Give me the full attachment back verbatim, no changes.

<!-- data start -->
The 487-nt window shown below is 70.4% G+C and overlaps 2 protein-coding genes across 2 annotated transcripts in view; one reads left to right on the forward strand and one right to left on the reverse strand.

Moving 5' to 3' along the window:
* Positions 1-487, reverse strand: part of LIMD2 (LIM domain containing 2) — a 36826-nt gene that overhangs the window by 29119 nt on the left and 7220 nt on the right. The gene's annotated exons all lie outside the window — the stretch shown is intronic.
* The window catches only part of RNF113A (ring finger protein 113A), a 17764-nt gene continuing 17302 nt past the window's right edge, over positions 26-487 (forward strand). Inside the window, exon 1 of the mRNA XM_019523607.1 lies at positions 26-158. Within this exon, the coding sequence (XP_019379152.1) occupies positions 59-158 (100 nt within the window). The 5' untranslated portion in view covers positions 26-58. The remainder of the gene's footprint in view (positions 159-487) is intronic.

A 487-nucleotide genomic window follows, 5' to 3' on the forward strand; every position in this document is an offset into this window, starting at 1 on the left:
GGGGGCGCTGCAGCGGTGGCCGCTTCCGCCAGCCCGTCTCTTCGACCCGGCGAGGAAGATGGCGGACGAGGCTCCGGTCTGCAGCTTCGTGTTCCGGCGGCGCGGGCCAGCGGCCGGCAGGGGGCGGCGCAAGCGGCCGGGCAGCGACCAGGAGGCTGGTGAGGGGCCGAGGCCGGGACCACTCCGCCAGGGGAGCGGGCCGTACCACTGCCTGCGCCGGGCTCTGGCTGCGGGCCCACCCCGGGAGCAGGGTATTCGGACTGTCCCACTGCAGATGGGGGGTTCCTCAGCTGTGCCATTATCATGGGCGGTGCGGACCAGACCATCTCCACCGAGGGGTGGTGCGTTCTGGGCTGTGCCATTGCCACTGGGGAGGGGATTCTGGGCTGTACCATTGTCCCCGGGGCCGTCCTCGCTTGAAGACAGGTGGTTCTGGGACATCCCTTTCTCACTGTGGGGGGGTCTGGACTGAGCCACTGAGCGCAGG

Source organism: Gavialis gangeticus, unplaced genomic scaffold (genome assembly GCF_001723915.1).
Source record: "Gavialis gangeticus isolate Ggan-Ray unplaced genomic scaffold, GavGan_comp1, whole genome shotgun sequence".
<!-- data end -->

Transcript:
The 487-nt window shown below is 70.4% G+C and overlaps 2 protein-coding genes across 2 annotated transcripts in view; one reads left to right on the forward strand and one right to left on the reverse strand.

Moving 5' to 3' along the window:
* Positions 1-487, reverse strand: part of LIMD2 (LIM domain containing 2) — a 36826-nt gene that overhangs the window by 29119 nt on the left and 7220 nt on the right. The gene's annotated exons all lie outside the window — the stretch shown is intronic.
* The window catches only part of RNF113A (ring finger protein 113A), a 17764-nt gene continuing 17302 nt past the window's right edge, over positions 26-487 (forward strand). Inside the window, exon 1 of the mRNA XM_019523607.1 lies at positions 26-158. Within this exon, the coding sequence (XP_019379152.1) occupies positions 59-158 (100 nt within the window). The 5' untranslated portion in view covers positions 26-58. The remainder of the gene's footprint in view (positions 159-487) is intronic.

A 487-nucleotide genomic window follows, 5' to 3' on the forward strand; every position in this document is an offset into this window, starting at 1 on the left:
GGGGGCGCTGCAGCGGTGGCCGCTTCCGCCAGCCCGTCTCTTCGACCCGGCGAGGAAGATGGCGGACGAGGCTCCGGTCTGCAGCTTCGTGTTCCGGCGGCGCGGGCCAGCGGCCGGCAGGGGGCGGCGCAAGCGGCCGGGCAGCGACCAGGAGGCTGGTGAGGGGCCGAGGCCGGGACCACTCCGCCAGGGGAGCGGGCCGTACCACTGCCTGCGCCGGGCTCTGGCTGCGGGCCCACCCCGGGAGCAGGGTATTCGGACTGTCCCACTGCAGATGGGGGGTTCCTCAGCTGTGCCATTATCATGGGCGGTGCGGACCAGACCATCTCCACCGAGGGGTGGTGCGTTCTGGGCTGTGCCATTGCCACTGGGGAGGGGATTCTGGGCTGTACCATTGTCCCCGGGGCCGTCCTCGCTTGAAGACAGGTGGTTCTGGGACATCCCTTTCTCACTGTGGGGGGGTCTGGACTGAGCCACTGAGCGCAGG

Source organism: Gavialis gangeticus, unplaced genomic scaffold (genome assembly GCF_001723915.1).
Source record: "Gavialis gangeticus isolate Ggan-Ray unplaced genomic scaffold, GavGan_comp1, whole genome shotgun sequence".